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MisterBill2

Joined Jan 23, 2018
17,800
Max is correct. And I built a power trailer mover with a gearmotor that had the electric released brake, and it works very well. Use one switch to select motor direction and then switch them both on and off with a second switch. Been using that driver for 20 years with no problems.
The different voltages do pose a real problem, however.
Is the 24 volt brake normally applied? or is it normally released and it requires a voltage to apply? I am hoping that the brake is normally applied and requires the24 volts to release, so that overheating will not be a problem.
IF, and ONLY IF, the brake is released by the application of power, then a series resistor to drop the voltage could work adequately, with the two connected in parallel with the motor. THis should be OK for short operations, at least.

NOTE: using a motor and brake requiring different voltages is a quite poor choice!!
 
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Thread Starter

DevineDesign

Joined Oct 22, 2023
11
Thanks for the input. So the new design is basically a DC version of the only product the company I work for manufactures. The only product. So I have big shoes to fill. The previous unit which is still in production is old iron and hard to beat. Some of the units in the field have never been serviced in 20 years. So I don't want to fail.

The Gearmotor was purchased before I took the position so no choice on the drive otherwise it would have been worm drive. I have attached a image of the unit I will be using. Also the pendant forward and reverse. Thank you everyone.
 

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Thread Starter

DevineDesign

Joined Oct 22, 2023
11
correct...... brake is on when power is removed. No power and it will not move. So I need to apply power to both simultaneously for operation.
 

Thread Starter

DevineDesign

Joined Oct 22, 2023
11
Wow. I'm in over my head I feel. I'm looking at power transformers and I will say this is not easy for me. Toroidal? Is this what I need?
 

Thread Starter

DevineDesign

Joined Oct 22, 2023
11
I would like to be able to have the option of the battery because eventually this will go for FDA approval for use in hospitals. Currently everything up to this point is UL certified. One of the biggest concerns is being able to deliver power to the brake and the motor at the same time. The lift is generally controlled by using a push button pendant for the up and down movement. But to apply power to brake while the up or down button is pushed id my #1 frustration. I'm guessing that I will need some type of
relay to achieve this function.?

Pendant is Schneider electric
 

MaxHeadRoom

Joined Jul 18, 2013
28,513
Surely the PB's do not operate the motor directly, normally you would have a relay or contactor equipped with aux contacts in order to control the brake simultaneously .
 
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MisterBill2

Joined Jan 23, 2018
17,800
Given that the brake must release whenever the motor runs, and must engage whenever the motor is not powered, normally the brake would be wired directly across the motor. How do the previous versions operate?
AND, how does the motor reverse? Separate field and brushes? Or just two wires and a permanent magnet field? If that is the case, then there would be several contacts on the push buttons.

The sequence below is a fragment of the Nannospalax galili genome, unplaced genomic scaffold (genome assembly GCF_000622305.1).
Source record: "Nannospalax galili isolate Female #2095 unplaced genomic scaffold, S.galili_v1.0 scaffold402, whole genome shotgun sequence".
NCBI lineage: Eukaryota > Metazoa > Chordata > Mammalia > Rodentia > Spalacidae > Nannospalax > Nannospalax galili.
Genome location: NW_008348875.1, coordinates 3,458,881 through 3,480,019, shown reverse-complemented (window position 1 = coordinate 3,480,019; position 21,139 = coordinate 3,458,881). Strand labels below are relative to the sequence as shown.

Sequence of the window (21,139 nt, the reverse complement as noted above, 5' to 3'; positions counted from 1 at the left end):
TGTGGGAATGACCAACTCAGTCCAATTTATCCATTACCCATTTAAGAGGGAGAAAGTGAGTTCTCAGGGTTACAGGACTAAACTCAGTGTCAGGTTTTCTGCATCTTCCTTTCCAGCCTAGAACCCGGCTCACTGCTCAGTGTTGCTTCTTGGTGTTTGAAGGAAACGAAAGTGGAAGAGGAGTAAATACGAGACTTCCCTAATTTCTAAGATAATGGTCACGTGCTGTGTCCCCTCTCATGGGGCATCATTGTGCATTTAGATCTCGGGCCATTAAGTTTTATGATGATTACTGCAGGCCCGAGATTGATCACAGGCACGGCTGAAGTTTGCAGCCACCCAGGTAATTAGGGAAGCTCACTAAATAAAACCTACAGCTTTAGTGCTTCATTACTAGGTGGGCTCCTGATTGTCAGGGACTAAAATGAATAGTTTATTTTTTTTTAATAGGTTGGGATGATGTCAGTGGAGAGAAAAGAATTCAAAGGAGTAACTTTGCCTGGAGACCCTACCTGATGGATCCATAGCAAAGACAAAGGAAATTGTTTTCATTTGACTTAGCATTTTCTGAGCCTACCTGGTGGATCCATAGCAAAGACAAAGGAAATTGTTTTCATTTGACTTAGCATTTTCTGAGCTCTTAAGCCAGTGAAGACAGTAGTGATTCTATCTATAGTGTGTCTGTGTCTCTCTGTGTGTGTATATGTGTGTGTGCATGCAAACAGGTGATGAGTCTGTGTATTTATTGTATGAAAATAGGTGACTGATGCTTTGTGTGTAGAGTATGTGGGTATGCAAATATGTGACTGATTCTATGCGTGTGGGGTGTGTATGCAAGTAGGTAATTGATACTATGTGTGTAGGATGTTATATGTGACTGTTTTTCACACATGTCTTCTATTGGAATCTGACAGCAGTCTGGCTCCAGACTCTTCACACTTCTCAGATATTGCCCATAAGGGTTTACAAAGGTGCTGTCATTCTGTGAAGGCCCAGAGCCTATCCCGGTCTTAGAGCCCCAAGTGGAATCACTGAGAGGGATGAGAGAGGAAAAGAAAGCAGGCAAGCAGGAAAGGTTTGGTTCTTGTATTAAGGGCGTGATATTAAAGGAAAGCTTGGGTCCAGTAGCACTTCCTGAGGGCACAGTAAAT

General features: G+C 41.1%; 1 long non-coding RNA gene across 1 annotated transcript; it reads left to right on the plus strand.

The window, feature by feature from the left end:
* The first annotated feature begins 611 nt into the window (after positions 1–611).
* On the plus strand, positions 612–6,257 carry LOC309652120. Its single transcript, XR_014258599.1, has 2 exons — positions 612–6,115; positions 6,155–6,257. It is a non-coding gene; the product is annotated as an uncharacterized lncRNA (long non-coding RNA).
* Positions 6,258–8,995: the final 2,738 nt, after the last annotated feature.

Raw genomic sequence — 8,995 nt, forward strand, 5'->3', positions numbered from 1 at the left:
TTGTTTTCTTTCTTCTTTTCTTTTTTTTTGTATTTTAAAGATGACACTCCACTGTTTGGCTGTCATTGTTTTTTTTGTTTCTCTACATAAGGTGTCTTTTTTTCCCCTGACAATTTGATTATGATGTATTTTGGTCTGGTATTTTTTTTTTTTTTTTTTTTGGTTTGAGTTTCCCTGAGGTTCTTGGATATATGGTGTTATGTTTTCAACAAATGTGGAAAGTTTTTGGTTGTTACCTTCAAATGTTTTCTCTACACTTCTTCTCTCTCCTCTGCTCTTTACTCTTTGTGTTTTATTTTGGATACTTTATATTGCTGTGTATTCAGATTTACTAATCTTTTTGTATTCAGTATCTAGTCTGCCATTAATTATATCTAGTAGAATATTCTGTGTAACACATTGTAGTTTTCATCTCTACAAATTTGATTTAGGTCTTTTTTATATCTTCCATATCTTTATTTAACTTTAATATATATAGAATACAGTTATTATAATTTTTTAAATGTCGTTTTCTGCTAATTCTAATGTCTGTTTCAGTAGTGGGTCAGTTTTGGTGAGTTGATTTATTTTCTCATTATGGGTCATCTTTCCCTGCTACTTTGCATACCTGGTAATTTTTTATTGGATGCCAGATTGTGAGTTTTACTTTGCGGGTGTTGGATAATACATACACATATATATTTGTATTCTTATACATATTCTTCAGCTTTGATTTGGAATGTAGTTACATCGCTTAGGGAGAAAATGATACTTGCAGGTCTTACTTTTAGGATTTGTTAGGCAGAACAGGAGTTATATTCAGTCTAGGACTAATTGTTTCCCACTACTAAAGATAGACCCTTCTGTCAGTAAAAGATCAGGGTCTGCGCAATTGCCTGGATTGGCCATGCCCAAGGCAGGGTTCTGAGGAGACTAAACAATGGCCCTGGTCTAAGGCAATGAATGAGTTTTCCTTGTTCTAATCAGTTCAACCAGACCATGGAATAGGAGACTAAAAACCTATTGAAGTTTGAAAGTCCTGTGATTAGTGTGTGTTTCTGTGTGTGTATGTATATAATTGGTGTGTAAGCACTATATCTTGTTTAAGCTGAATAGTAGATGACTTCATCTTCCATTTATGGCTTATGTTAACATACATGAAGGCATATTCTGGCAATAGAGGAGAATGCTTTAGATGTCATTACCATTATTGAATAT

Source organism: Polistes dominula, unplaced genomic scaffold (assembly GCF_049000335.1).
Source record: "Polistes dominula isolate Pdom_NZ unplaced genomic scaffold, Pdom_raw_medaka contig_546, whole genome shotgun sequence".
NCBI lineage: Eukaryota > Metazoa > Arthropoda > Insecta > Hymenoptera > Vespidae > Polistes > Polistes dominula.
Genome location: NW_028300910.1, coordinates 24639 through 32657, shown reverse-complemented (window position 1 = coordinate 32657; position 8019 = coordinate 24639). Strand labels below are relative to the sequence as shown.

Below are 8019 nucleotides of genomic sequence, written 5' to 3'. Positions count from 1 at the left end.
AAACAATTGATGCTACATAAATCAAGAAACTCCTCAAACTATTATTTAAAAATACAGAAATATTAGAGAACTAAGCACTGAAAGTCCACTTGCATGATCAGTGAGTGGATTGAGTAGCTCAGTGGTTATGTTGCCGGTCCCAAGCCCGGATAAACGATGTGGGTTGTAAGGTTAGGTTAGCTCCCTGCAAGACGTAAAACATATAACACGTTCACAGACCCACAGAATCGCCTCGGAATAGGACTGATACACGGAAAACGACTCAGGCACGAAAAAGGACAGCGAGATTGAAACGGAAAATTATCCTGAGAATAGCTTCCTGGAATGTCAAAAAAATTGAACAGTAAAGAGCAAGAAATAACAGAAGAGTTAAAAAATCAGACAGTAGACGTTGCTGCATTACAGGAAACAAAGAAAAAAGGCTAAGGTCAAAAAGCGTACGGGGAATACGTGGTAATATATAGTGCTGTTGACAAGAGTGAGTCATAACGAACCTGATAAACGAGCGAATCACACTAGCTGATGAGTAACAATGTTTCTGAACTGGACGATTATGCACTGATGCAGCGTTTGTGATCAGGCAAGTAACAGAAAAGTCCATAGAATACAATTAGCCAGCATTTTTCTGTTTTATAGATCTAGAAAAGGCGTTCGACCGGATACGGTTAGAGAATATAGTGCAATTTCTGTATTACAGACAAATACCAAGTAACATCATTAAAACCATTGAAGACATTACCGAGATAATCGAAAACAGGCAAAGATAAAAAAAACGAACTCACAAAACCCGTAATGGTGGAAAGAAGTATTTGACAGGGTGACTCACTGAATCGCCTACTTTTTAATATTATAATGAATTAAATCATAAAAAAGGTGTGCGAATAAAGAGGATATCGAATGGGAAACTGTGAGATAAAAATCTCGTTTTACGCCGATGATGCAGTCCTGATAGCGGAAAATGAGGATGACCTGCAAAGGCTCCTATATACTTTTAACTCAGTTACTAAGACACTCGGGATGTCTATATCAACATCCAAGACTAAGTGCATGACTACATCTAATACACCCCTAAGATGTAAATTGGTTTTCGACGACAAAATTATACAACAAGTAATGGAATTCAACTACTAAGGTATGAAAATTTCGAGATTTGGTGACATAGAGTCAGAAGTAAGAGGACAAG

Is it possible that the motor is only running on 24 volts by design? THAT would make it all very simple.
 

Thread Starter

DevineDesign

Joined Oct 22, 2023
11
Ugh. I guess let me ask this. Is it out of bounds for me at this stage to ask if anyone would be interested in arranging a useable, functioning solution. This could be a easy arrangement where I supply pictures, any info needed on the parts and hire this task out. Or am I crazy for thinking like this? PayPal, Cash app, shit I'll have cash mailed to you and personally delivered my a guy dressed as Elvis.... just so this isn't on my plate anymore. I'm a nobody from sales that happened to have a good idea while drinking. Let me know the rules. If interested let me know. Thanks.
 

MisterBill2

Joined Jan 23, 2018
17,800
OK, the motor is a PM reversable brush motor, direction controlled by the polarity of the power. The brake is not polarity sensitive and releases with power applied. So we use a resistor in series with the brake to drop the voltage to 24 volts. Rather inefficient but very reliable if it is done right. And the brake ALWAYS is operated when the motor is powered, without any extra circuitry. We still need to know how much current the brake requires. And the brake across the motor will allow it to apply more gently as the motor coasts to a stop,acting as a generator when the power is disconnected.
And it is not a good idea to use a worm gear for a lift because of the single small load bearing part and the quite high friction. Folks do it when there is some overwhelming reason why nothing else can be done.
 
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Thread Starter

DevineDesign

Joined Oct 22, 2023
11
I landed in the driver's seat after personnel changes. Normally the position doesn't involve this. I believe I've been attached a picture of the brake in the earlier post. Any pictures or any other questions needed from me let me know.
 

MaxHeadRoom

Joined Jul 18, 2013
28,513
Personally I would not rely on the pendant to do the actual switching, which of course would require interlocking contact to prevent dual direction initiation.
A relay set up to take care of both motor and brake would be optimum.
There is the high initial current of a DC brushed motor before it starts to rotate, higher than the stated plate current!